Leading Indicators, New-Home Sales Advance Strongly


In a double dose of good news for the U.S. economy, the government’s index of leading economic indicators surged 1.1% in February, and sales of new homes jumped 16.2% for the same month, it was reported Friday.

“Both reports are fairly positive and indeed suggest the economy may be nearing a turning point,” said Cynthia Latta, an economist with DRI-McGraw Hill in Lexington, Mass.

The Commerce Department’s index of 11 separate economic gauges has not risen since last June. The 1.1% February jump in the index was the largest in almost three years.

While many analysts took heart in the index’s rise, some warned that it was premature to declare the recession over. An uptick in the index has signaled a return to overall economic growth in each of the past four recessions, but the time lag has been from one to six months, Latta said.

Many economists expect the current slump to fade away by September; a smaller group has said the economy could start to bounce back in the spring, boosted by an end to worries about the Persian Gulf War.


Those who argue that the slump grinds on point to various fundamental measures of the U.S. economy--including employment, industrial production, auto sales and income growth--that have continued to reflect weakness. The government index in February was buoyed by gains in other areas.

“Although some parts of the economy, such as housing, are bouncing back, the overall economy continues to decline,” said Richard Rahn, chief economist of the U.S. Chamber of Commerce.

Seven of 11 leading indicators rose last month, including stock prices, consumer confidence--both considered highly changeable--building permits, the money supply and manufacturers’ orders for consumer goods, the Commerce Department reported.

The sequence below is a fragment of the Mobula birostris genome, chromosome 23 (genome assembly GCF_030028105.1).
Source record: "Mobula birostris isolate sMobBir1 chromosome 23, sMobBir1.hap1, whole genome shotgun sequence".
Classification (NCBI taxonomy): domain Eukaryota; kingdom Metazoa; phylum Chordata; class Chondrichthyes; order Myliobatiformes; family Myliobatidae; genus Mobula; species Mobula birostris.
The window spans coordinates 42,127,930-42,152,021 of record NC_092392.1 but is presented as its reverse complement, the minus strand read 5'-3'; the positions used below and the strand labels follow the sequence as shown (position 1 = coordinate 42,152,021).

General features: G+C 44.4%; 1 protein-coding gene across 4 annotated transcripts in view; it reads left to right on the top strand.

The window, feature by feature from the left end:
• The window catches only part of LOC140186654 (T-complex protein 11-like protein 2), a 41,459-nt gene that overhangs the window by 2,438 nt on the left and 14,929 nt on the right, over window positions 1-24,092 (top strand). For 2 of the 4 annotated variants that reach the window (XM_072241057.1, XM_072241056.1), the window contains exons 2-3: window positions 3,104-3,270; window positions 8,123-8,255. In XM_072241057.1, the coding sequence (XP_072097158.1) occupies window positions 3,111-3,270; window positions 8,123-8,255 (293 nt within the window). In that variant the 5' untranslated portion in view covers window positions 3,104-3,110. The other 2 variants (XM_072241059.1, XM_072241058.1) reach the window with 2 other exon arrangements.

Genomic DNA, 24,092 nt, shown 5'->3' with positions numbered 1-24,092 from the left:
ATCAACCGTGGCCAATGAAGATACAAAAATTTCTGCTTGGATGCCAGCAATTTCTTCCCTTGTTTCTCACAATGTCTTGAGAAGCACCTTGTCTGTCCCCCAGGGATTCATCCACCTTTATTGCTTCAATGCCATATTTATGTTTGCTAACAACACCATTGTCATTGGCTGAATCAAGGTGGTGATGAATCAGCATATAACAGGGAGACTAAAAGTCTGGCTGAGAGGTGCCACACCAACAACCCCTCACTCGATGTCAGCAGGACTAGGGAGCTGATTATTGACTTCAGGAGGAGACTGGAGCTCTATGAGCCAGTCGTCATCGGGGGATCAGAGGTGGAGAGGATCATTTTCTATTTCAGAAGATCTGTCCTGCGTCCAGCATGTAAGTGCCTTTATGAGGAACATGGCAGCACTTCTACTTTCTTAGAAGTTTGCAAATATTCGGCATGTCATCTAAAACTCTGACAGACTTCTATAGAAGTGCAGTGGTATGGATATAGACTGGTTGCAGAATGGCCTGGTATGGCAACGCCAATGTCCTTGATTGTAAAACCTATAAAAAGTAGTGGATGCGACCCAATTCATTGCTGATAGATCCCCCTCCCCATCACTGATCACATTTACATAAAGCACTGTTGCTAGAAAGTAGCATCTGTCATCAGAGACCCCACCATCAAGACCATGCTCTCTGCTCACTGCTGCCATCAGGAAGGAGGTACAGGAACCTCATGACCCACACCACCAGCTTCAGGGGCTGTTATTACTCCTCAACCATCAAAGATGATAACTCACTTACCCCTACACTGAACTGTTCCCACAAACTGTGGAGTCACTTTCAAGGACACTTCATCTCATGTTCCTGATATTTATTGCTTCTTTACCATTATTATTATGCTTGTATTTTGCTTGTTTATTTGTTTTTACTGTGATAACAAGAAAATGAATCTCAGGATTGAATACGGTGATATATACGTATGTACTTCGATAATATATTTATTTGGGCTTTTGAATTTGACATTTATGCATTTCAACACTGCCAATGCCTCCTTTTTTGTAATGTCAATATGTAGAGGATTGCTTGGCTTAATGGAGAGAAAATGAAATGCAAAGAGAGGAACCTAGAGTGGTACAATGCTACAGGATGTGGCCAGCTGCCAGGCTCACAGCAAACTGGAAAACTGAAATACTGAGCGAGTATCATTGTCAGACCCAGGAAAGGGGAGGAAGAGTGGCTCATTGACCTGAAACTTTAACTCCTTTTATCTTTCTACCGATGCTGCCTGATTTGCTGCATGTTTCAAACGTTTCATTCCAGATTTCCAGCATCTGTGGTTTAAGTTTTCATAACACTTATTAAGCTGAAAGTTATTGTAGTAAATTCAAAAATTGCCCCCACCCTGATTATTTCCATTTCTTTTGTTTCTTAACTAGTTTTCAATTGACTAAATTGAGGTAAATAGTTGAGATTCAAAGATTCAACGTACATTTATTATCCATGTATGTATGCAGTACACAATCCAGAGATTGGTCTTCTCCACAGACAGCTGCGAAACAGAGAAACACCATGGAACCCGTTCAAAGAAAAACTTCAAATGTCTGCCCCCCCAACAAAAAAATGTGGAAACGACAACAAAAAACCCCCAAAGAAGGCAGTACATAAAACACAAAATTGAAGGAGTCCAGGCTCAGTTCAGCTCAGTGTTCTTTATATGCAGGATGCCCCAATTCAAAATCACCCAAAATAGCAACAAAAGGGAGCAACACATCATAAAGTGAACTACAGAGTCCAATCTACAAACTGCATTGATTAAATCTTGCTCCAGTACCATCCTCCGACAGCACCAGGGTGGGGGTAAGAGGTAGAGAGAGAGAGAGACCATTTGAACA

At the same time, three signs of the economy pointed downward. Benefit claims for unemployment continued to rise--suggesting continued weakness in the labor market--the workweek declined and there were fewer contracts for plants and equipment. One indicator, the speed of vendor deliveries, was unchanged.

Economic optimists were given added ammunition Friday by a separate Commerce Department report that sales of new homes jumped 16.2% in February, the biggest advance in nearly five years. The increase, the first since last November, followed a 12.6% drop in January.

Like the government index, an upturn in housing is also believed to signal that the broader economy will register gains. Similarly, there may be a time lag of months before the housing gains are reflected in an overall advance of the economy.

The rise in home sales was experienced throughout the nation, although the West gained just slightly with a 1.8% increase for a 113,000 annual rate. In the South, new-home sales rose 9.1%, and in the Northeast they were up 5.9%. The Midwest experienced an extraordinary 70.3% rise, which analysts explained in part due to good weather.

“All of our measurements of buyer traffic, current sales activity and builder sentiment have brightened substantially in the past two months,” said David Seiders, chief economist of the National Assn. of Home Builders.

“It is pretty clear that the housing market has started to move upward and that should give us an end to the recession by midyear,” he said.

Despite the big February jump, the annual sales rate in February remained 23% lower than the 606,000-unit level recorded a year earlier.

Housing sales peaked in 1986 at 750,000 and sank to the lowest level in 1990 since the last recession, when they fell to 412,000.

Index of Leading Indicators

Seasonally adjusted Index, 1982 = 100

Feb. ’90: 144.1

Jan. ’91: 139.0

Feb. ’91: 140.5

Source: Commerce Department

THE ECONOMY The index of leading indicators rose last month for the first time since June and sales of new homes recorded the biggest gain in about five years.


Leading indicators: Up

New home sales: Up


The gain in the leading indicators index raised hopes that the recession would soon end, buttressed by the strong home sales. But worry persists--there is still weakness in the labor market.

Source: U.S. Commerce Department


Seasonally adjusted annual rate, thousands of units

Feb. ’90: 606

Jan. ’91: 402

Feb. ’91: 467

Source Commerce Department